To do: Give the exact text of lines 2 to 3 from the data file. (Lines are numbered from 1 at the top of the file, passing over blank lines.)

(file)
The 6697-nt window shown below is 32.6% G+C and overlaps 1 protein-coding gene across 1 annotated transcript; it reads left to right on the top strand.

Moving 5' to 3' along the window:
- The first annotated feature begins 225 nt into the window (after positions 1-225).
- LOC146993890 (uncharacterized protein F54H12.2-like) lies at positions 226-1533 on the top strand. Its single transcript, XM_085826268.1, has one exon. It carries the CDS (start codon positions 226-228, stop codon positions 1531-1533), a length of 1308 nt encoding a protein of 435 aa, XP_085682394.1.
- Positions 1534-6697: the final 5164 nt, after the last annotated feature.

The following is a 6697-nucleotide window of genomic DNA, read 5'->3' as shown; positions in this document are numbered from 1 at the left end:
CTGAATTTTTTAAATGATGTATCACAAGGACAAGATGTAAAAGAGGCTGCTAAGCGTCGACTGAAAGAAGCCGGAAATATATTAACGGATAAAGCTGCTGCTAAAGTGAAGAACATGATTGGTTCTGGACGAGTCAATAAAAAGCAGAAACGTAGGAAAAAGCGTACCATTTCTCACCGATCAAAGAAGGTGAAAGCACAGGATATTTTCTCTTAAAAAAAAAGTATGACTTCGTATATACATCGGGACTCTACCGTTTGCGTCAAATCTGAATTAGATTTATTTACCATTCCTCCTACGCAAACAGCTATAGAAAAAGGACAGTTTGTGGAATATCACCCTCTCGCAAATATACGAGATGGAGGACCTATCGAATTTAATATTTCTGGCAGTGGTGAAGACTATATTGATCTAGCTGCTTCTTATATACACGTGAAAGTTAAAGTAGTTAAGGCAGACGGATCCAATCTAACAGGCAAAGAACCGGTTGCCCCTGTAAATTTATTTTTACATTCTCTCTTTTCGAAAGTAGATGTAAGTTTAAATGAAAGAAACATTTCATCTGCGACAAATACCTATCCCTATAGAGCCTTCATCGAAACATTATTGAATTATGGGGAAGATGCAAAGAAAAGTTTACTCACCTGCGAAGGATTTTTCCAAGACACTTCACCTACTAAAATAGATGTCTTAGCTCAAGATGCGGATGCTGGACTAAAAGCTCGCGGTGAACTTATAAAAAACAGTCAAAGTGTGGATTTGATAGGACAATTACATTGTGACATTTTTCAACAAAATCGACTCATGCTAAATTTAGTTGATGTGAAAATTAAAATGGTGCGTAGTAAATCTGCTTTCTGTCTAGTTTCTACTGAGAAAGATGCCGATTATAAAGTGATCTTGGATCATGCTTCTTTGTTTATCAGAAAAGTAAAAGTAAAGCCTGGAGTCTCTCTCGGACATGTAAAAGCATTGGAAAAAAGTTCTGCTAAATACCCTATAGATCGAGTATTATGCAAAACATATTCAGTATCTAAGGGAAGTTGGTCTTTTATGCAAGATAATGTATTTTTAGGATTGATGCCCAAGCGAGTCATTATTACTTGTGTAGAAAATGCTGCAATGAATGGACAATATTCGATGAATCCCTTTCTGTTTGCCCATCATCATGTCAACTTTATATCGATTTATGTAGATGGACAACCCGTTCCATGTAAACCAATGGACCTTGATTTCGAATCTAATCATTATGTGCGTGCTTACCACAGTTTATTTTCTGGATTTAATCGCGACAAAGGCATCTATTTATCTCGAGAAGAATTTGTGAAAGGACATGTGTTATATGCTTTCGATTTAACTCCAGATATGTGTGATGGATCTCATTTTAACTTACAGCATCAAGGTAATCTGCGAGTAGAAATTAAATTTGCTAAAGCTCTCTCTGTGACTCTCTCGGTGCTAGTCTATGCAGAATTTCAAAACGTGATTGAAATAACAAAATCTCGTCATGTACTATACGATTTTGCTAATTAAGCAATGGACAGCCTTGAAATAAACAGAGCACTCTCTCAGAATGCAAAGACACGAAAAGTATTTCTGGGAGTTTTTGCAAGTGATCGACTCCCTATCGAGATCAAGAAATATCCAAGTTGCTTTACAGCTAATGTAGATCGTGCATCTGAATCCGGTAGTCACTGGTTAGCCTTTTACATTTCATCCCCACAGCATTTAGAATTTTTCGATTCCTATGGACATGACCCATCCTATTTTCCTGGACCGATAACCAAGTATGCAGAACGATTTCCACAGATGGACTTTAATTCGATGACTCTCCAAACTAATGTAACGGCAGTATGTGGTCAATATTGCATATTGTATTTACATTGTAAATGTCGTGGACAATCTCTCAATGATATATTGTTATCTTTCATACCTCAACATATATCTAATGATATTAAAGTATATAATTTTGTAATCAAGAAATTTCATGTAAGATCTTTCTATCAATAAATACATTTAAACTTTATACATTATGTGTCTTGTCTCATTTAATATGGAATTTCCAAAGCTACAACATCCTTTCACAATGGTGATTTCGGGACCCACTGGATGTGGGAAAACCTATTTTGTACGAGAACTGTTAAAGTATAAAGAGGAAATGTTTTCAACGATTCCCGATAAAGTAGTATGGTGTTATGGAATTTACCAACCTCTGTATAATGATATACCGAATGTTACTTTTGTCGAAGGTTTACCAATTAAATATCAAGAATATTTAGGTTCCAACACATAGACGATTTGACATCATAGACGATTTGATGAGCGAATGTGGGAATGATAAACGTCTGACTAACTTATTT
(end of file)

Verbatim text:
Moving 5' to 3' along the window:
- The first annotated feature begins 225 nt into the window (after positions 1-225).